Avalara MyLodgeTax > Blog > State & Local News > Vast majority of Hawaii's short-term rental hosts on the Big Island do not collect lodging taxes

Vast majority of Hawaii’s short-term rental hosts on the Big Island do not collect lodging taxes

  • Mar 15, 2018 | Jennifer Sokolowsky

More than 6,000 short-term rental operators are doing business on Hawaii Island without registering with the state or collecting lodging taxes.

According to data compiled by Ross Birch, executive director of the Island of Hawaii Visitors Bureau, 8,647 Big Island short-term rentals were advertised on platforms such as Airbnb and VRBO in 2017, a 16.7 percent increase over the previous year. Only 2,037 are registered with the state.

Birch called the situation a “free-for-all” in which there’s no penalty for illegally operating vacation rental businesses.

Various efforts have been made at the state and county level to regulate short-term rentals for the past several years, and pressure is growing to get something done. Currently there are several government proposals that deal with the issue.

In the current state legislative session, Senate Bill 2963 has passed the Senate and is now being considered in the House. Provisions of the bill include:

  • Rental platforms such as Airbnb would be allowed to collect lodging taxes on behalf of hosts. However, both the platform and the host would be jointly responsible for tax compliance.
  • Platforms would be required to provide information to the state such as details of how many nights were rented, rates per night, and names and addresses of local contacts.
  • It would be illegal for short-term rental platforms to do business with operators who do not comply with state and local laws. Violations would result in a minimum $25,000 fine.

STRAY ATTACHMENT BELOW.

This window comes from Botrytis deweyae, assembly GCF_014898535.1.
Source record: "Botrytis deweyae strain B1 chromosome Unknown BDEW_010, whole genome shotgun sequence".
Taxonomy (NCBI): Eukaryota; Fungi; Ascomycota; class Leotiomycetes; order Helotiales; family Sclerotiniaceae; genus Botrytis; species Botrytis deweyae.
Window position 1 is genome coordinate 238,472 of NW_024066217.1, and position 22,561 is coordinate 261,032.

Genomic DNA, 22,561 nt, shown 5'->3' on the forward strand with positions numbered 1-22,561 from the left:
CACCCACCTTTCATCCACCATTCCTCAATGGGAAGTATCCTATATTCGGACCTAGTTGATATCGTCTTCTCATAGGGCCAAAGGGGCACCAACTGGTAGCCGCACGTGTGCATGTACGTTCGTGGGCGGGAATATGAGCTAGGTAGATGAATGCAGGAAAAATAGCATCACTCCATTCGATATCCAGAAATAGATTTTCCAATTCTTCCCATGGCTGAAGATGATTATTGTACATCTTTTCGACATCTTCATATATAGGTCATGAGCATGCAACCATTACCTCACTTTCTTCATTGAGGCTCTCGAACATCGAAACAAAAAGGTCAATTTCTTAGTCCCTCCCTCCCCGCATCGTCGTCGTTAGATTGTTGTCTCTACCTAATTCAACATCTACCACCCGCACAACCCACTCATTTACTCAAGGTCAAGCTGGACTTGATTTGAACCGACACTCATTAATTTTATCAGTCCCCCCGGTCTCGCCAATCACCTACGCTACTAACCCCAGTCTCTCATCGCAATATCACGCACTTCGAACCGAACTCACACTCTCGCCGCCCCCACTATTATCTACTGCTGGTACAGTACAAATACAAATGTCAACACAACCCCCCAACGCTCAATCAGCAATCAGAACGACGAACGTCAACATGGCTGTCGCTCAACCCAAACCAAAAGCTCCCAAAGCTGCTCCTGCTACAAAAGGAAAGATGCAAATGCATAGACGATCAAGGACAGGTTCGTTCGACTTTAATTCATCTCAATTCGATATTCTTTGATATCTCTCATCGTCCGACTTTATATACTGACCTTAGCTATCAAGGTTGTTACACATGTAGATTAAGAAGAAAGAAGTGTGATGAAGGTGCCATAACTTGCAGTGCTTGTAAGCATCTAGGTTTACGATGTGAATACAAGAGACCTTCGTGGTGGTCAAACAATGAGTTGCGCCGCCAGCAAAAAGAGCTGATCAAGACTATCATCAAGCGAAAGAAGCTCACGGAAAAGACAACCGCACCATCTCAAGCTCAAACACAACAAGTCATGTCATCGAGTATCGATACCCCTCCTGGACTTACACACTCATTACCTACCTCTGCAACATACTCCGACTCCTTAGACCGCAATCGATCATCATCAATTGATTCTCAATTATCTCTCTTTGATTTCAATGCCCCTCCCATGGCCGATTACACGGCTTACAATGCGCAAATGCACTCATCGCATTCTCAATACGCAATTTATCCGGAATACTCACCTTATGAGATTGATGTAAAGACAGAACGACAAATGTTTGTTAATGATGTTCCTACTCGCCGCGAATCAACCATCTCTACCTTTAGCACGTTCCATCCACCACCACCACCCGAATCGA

• Failure to comply with any tax or zoning law would be considered a Class C felony that could result in seizure of property as well as income earned from short-term rentals.
  • An amnesty program would be created for short-term rental operators who are currently operating outside of the rules.

Hawaii Governor David Ige vetoed a similar bill two years ago, in part because of a lack of strong enforcements provisions. The bill is supported by the hotel industry and opposed by Airbnb and HomeAway/VBRO.

Another bill, House Bill 2605, would give $1 million to each county in Hawaii for a registration, property taxation, and tracking system for short-term rentals. It goes before the House Finance Committee Wednesday.

Meanwhile, on the Big Island, Hawaii County Bill 108 would require existing short-term rentals outside of the Vacation District, the General Commercial District, or Resort Nodes to apply for a nonconforming use certificate in order to be grandfathered in. Short-term rentals in the allowed districts would be required to register with the county, but would not need to apply for a nonconforming use permit.

The county bill is on hold until the Board of Ethics rules on whether bill co-sponsor Karen Eoff, a North Kona Councilwoman, has a conflict of interest because she owns a short-term rental in the Vacation District.

Throughout the state of Hawaii, short-term rental income is subject to a 9.25 percent transient accommodations tax (TAT), as well as a 4 percent general excise tax (GET). Rental hosts can pass these taxes on to their guests, but each tax must be listed separately on the accommodations bill, and the host must collect the taxes and remit them to the proper tax authorities.

After years of questioning how to regulate short-term rentals, Hawaii is drawing closer to having rules and regulations with teeth. If you’re a short-term rental operator in Hawaii, it’s a good time to make sure you comply with lodging tax rules. MyLodgeTax, a tax management solution, can help you make sure you’re getting lodging tax right.


Lodging tax rates, rules, and regulations change frequently. Although we hope you'll find this information helpful, this blog is for informational purposes only and does not provide legal or tax advice.
Avalara Author
Jennifer Sokolowsky
Avalara Author Jennifer Sokolowsky
Jennifer Sokolowsky writes about tax, legal, and tech topics. She has an extensive international background in journalism and marketing, including work with The Seattle Times, The Prague Post, Avvo, and Marriott.